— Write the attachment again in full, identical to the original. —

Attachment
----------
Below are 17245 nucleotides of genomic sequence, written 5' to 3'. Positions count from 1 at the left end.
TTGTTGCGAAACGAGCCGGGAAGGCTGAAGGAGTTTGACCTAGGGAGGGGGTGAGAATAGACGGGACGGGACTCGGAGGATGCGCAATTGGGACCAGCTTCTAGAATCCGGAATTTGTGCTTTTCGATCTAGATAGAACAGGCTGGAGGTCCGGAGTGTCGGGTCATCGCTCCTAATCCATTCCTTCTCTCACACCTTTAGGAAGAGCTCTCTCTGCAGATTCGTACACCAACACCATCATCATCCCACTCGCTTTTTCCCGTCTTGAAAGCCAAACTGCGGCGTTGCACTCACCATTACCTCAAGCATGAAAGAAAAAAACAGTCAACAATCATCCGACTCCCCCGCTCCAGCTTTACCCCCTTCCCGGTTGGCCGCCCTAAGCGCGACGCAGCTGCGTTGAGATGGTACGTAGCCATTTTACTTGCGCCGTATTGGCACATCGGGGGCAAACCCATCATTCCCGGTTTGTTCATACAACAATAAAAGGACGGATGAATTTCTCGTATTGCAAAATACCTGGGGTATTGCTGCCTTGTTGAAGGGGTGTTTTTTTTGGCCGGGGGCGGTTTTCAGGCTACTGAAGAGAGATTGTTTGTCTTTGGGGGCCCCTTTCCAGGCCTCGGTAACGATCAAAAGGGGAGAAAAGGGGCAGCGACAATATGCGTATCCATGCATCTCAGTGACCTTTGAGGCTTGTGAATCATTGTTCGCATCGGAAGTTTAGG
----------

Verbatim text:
Below are 17245 nucleotides of genomic sequence, written 5' to 3'. Positions count from 1 at the left end.
TTGTTGCGAAACGAGCCGGGAAGGCTGAAGGAGTTTGACCTAGGGAGGGGGTGAGAATAGACGGGACGGGACTCGGAGGATGCGCAATTGGGACCAGCTTCTAGAATCCGGAATTTGTGCTTTTCGATCTAGATAGAACAGGCTGGAGGTCCGGAGTGTCGGGTCATCGCTCCTAATCCATTCCTTCTCTCACACCTTTAGGAAGAGCTCTCTCTGCAGATTCGTACACCAACACCATCATCATCCCACTCGCTTTTTCCCGTCTTGAAAGCCAAACTGCGGCGTTGCACTCACCATTACCTCAAGCATGAAAGAAAAAAACAGTCAACAATCATCCGACTCCCCCGCTCCAGCTTTACCCCCTTCCCGGTTGGCCGCCCTAAGCGCGACGCAGCTGCGTTGAGATGGTACGTAGCCATTTTACTTGCGCCGTATTGGCACATCGGGGGCAAACCCATCATTCCCGGTTTGTTCATACAACAATAAAAGGACGGATGAATTTCTCGTATTGCAAAATACCTGGGGTATTGCTGCCTTGTTGAAGGGGTGTTTTTTTTGGCCGGGGGCGGTTTTCAGGCTACTGAAGAGAGATTGTTTGTCTTTGGGGGCCCCTTTCCAGGCCTCGGTAACGATCAAAAGGGGAGAAAAGGGGCAGCGACAATATGCGTATCCATGCATCTCAGTGACCTTTGAGGCTTGTGAATCATTGTTCGCATCGGAAGTTTAGG